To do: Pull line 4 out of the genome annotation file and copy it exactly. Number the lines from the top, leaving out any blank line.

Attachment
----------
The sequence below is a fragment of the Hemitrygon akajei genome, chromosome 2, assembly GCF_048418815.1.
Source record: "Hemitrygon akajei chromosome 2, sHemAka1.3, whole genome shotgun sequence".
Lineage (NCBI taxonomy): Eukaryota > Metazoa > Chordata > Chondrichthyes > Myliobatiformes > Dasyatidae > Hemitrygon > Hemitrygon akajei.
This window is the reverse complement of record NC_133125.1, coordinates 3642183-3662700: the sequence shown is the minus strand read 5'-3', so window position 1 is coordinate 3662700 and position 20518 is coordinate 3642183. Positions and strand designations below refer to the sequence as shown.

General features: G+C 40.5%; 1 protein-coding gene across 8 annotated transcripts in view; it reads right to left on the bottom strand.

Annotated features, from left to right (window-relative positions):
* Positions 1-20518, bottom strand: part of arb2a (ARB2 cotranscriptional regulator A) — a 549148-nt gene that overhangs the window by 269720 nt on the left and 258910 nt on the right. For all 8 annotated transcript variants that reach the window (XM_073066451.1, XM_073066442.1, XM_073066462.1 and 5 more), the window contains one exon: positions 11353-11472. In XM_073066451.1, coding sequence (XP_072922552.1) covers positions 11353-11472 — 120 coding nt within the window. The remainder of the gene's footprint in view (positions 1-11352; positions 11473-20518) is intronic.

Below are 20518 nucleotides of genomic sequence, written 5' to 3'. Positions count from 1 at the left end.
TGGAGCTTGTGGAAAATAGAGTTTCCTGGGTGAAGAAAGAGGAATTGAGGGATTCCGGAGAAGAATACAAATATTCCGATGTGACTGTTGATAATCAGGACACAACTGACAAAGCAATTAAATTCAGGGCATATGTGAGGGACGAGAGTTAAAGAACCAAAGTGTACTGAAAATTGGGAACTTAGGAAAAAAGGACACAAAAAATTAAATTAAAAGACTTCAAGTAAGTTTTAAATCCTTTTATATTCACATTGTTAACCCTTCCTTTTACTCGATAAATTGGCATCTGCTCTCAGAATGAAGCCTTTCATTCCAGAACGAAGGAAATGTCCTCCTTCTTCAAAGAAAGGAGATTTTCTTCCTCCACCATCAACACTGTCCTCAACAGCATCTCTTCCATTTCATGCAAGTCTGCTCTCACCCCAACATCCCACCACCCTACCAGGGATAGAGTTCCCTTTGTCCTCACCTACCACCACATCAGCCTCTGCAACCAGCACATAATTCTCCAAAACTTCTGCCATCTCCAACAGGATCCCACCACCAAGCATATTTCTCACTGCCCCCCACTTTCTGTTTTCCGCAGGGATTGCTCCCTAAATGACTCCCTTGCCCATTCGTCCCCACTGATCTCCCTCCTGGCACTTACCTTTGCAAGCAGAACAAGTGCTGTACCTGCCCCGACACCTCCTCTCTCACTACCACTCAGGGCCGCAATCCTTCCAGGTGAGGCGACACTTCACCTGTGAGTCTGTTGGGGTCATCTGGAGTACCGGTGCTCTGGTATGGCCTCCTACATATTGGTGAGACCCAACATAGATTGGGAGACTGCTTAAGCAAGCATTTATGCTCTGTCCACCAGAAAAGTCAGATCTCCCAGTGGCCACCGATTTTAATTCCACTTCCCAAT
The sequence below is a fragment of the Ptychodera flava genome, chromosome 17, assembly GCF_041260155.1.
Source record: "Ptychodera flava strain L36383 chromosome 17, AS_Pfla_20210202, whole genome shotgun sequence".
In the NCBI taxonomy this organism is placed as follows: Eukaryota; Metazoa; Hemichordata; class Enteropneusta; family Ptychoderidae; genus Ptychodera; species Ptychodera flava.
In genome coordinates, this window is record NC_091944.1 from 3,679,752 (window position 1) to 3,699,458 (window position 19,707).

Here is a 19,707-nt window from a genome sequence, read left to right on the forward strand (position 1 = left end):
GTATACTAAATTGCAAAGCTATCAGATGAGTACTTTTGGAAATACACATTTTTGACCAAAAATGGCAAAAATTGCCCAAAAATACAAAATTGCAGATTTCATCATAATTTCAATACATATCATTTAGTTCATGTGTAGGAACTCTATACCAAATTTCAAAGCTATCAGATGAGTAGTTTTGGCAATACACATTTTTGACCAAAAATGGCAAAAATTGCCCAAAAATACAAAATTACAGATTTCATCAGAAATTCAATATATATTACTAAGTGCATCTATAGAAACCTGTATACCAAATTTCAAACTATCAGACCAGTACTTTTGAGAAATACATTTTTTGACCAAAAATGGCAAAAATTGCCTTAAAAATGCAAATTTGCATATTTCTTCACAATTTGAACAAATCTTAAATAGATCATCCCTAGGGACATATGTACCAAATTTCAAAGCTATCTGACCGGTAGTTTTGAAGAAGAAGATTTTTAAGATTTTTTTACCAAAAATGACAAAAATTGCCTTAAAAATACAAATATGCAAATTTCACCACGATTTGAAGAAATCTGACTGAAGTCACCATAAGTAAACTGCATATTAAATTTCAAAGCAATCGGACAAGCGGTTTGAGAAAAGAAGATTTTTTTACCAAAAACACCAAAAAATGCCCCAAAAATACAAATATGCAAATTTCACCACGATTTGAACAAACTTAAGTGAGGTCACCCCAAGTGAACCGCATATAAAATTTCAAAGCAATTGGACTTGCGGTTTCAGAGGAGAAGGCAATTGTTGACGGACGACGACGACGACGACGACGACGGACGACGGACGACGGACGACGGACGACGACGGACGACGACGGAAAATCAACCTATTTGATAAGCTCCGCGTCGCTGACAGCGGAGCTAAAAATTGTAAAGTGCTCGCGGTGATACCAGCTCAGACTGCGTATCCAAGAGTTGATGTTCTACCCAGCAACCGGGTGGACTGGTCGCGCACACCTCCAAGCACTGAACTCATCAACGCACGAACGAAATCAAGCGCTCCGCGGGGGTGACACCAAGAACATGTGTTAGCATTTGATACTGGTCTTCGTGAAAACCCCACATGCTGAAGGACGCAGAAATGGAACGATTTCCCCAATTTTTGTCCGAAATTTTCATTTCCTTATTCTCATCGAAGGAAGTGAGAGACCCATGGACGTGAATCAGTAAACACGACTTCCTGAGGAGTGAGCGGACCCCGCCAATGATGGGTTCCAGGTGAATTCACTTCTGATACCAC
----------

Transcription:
This window is the reverse complement of record NC_133125.1, coordinates 3642183-3662700: the sequence shown is the minus strand read 5'-3', so window position 1 is coordinate 3662700 and position 20518 is coordinate 3642183. Positions and strand designations below refer to the sequence as shown.